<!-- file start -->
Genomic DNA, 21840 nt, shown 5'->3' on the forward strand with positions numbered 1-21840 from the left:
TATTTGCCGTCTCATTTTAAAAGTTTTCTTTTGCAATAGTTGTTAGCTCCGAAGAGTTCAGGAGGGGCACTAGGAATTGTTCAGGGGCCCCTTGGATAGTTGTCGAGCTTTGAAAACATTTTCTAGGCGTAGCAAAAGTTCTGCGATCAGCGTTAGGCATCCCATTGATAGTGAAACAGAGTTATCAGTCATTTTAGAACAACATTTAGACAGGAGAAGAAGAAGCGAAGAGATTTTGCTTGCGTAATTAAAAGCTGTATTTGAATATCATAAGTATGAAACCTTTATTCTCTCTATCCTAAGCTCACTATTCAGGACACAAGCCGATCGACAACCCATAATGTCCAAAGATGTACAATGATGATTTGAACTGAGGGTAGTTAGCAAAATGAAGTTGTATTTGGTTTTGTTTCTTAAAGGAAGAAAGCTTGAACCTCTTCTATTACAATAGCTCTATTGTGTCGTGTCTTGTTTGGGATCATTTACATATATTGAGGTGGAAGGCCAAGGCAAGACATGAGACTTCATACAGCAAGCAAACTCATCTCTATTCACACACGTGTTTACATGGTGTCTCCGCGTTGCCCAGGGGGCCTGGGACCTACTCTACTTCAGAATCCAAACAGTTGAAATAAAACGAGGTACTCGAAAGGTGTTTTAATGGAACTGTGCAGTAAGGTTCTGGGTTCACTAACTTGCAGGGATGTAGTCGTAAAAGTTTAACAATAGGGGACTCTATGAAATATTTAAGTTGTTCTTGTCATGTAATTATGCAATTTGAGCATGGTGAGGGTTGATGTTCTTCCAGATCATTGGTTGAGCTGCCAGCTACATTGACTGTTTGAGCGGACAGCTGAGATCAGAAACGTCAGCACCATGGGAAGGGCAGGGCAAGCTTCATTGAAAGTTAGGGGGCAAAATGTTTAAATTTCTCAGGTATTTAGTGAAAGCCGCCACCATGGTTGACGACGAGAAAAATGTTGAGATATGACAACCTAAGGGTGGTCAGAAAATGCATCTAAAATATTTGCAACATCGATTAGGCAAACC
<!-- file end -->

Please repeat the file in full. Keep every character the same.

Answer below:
Genomic DNA, 21840 nt, shown 5'->3' on the forward strand with positions numbered 1-21840 from the left:
TATTTGCCGTCTCATTTTAAAAGTTTTCTTTTGCAATAGTTGTTAGCTCCGAAGAGTTCAGGAGGGGCACTAGGAATTGTTCAGGGGCCCCTTGGATAGTTGTCGAGCTTTGAAAACATTTTCTAGGCGTAGCAAAAGTTCTGCGATCAGCGTTAGGCATCCCATTGATAGTGAAACAGAGTTATCAGTCATTTTAGAACAACATTTAGACAGGAGAAGAAGAAGCGAAGAGATTTTGCTTGCGTAATTAAAAGCTGTATTTGAATATCATAAGTATGAAACCTTTATTCTCTCTATCCTAAGCTCACTATTCAGGACACAAGCCGATCGACAACCCATAATGTCCAAAGATGTACAATGATGATTTGAACTGAGGGTAGTTAGCAAAATGAAGTTGTATTTGGTTTTGTTTCTTAAAGGAAGAAAGCTTGAACCTCTTCTATTACAATAGCTCTATTGTGTCGTGTCTTGTTTGGGATCATTTACATATATTGAGGTGGAAGGCCAAGGCAAGACATGAGACTTCATACAGCAAGCAAACTCATCTCTATTCACACACGTGTTTACATGGTGTCTCCGCGTTGCCCAGGGGGCCTGGGACCTACTCTACTTCAGAATCCAAACAGTTGAAATAAAACGAGGTACTCGAAAGGTGTTTTAATGGAACTGTGCAGTAAGGTTCTGGGTTCACTAACTTGCAGGGATGTAGTCGTAAAAGTTTAACAATAGGGGACTCTATGAAATATTTAAGTTGTTCTTGTCATGTAATTATGCAATTTGAGCATGGTGAGGGTTGATGTTCTTCCAGATCATTGGTTGAGCTGCCAGCTACATTGACTGTTTGAGCGGACAGCTGAGATCAGAAACGTCAGCACCATGGGAAGGGCAGGGCAAGCTTCATTGAAAGTTAGGGGGCAAAATGTTTAAATTTCTCAGGTATTTAGTGAAAGCCGCCACCATGGTTGACGACGAGAAAAATGTTGAGATATGACAACCTAAGGGTGGTCAGAAAATGCATCTAAAATATTTGCAACATCGATTAGGCAAACC